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Jet Engines with 3D-Printed Parts Power Next-Gen Airbus Passenger Jet

May 19, 2015
A next-generation A320neo Airbus passenger jet powered by twin LEAP jet engines with 3D-printed parts and new advanced materials inside took to the skies for the first time on Tuesday.
The LEAP is the first engine equipped with 19 3D-printed fuel nozzles and parts from space-age, super-strong ceramics that make it 15 percent more fuel efficient than comparable engines built by CFM International, the 50/50 join-venture between GE Aviation and France’s Safran (Snecma) that designed the engine.

“Today, we are celebrating the next step in our very successful journey with Airbus, a journey that goes back nearly 35 years to the very launch of the A320 program,” said Jean-Paul Ebanga, president and CEO of CFM.


Top: An Airbus A320neo powered by a pair of LEAP-1A engines took a maiden flight on May 19 in Toulouse, France. Image credit: Airbus Above and below: LEAP engines attached to GE’s “flying test beds” during testing in California. Image credits: GE Aviation

The two engines used for the four-and-a-half-hour flight were the LEAP-1A, developed specifically for the Airbus jet. Airbus picked the LEAP for the A320neo in 2010. Since then, CFM has received more than 2,500 orders and commitments for the LEAP-1A engine, representing 55 percent of A320neo orders to date.

CFM International also designed the LEAP-1B for Boeing’s 737 MAX aircraft, and LEAP-1C for Comac’s C919 planes.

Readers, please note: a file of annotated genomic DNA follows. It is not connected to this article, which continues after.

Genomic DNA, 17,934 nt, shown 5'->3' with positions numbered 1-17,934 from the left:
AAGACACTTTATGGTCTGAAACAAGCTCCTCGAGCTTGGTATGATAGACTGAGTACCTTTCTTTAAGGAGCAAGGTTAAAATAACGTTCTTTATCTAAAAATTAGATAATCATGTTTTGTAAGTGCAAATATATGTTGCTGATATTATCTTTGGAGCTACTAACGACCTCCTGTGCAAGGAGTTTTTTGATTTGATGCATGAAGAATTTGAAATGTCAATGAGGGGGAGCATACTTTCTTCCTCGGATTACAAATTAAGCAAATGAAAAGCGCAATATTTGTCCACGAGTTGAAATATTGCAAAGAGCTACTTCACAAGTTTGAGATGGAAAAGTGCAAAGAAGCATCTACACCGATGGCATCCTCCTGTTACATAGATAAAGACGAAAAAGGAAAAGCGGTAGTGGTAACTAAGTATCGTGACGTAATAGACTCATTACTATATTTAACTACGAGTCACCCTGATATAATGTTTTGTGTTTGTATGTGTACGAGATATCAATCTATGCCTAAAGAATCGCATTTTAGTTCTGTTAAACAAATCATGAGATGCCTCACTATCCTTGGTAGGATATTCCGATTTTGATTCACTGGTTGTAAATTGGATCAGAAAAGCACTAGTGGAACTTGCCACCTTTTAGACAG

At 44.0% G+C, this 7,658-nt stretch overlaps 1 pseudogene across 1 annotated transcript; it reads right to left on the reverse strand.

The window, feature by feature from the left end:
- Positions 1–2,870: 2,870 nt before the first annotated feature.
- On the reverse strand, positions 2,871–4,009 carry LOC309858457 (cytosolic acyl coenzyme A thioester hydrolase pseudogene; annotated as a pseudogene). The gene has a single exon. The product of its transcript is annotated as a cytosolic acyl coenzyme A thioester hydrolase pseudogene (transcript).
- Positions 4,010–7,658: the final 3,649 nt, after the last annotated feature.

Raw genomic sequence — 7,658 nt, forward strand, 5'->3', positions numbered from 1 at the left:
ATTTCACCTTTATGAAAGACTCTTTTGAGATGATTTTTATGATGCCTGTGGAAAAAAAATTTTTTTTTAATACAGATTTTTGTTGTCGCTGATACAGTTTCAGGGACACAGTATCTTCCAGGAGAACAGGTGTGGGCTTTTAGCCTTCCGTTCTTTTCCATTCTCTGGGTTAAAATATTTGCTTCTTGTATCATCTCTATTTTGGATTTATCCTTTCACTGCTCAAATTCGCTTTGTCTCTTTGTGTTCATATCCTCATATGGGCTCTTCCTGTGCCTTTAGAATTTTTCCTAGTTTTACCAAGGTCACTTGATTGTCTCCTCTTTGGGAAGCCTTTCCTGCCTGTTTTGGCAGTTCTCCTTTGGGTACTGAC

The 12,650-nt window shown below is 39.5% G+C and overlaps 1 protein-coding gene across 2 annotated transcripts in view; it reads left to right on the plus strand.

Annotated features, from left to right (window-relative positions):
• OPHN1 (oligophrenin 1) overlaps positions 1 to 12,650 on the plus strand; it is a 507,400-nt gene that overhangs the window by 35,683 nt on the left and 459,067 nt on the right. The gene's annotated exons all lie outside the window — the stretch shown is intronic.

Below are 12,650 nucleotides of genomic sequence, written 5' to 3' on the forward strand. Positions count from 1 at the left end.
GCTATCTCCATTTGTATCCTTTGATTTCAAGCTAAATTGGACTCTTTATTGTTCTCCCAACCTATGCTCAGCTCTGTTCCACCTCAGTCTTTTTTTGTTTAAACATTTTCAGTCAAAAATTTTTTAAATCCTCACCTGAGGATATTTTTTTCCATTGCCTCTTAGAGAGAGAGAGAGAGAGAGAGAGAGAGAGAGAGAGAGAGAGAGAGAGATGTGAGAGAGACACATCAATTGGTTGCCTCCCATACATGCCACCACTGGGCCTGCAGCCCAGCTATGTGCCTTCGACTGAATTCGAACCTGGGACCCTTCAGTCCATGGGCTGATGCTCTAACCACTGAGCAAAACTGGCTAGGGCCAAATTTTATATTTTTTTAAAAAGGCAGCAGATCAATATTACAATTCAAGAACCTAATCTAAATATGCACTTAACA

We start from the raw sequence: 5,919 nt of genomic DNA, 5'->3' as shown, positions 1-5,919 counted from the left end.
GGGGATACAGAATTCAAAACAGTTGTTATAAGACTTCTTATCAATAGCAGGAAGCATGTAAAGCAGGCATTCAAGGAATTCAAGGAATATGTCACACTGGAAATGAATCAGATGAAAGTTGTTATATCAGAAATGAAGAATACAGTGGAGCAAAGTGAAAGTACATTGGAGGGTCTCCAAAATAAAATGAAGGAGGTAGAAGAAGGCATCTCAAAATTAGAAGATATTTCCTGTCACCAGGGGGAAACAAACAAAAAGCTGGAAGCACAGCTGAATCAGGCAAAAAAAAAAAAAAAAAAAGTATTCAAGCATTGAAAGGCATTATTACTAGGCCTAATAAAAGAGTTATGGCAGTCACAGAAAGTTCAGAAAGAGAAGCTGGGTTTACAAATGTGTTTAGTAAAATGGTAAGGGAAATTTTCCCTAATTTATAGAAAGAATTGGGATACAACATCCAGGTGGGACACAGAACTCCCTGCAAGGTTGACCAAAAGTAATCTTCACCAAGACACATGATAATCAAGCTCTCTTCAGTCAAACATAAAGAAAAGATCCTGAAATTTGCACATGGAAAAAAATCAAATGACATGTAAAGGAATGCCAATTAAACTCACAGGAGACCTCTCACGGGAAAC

The LEAP has 19 3D-printed fuel nozzles (top) and static turbine shrouds made from ceramic matrix composites (CMCs)(above). Image credit: CFM

With a running tally of 8,900 orders valued around $115 billion (U.S. list price), the LEAP is the bestselling engine in GE Aviation’s history.

CFM has said it was “on track” to receive joint U.S. Federal Aviation Administration and European Aviation Safety Agency certification. The first LEAP is scheduled to enter service in 2016.


There are currently more than 30 LEAP engines (all three models) in final assembly or going through tests at GE and Snecma testing facilities in Peebles, Ohio, Victorville, Cal., and elsewhere in Europe and around the world. The testing program has logged a total of more than 3,660 certification test hours and 5,460 test cycles.

The FAA recently certified the first 3D-printed part for a GE jet engine - a casing that houses the compressor inlet temperature sensor inside the GE90 jet engine.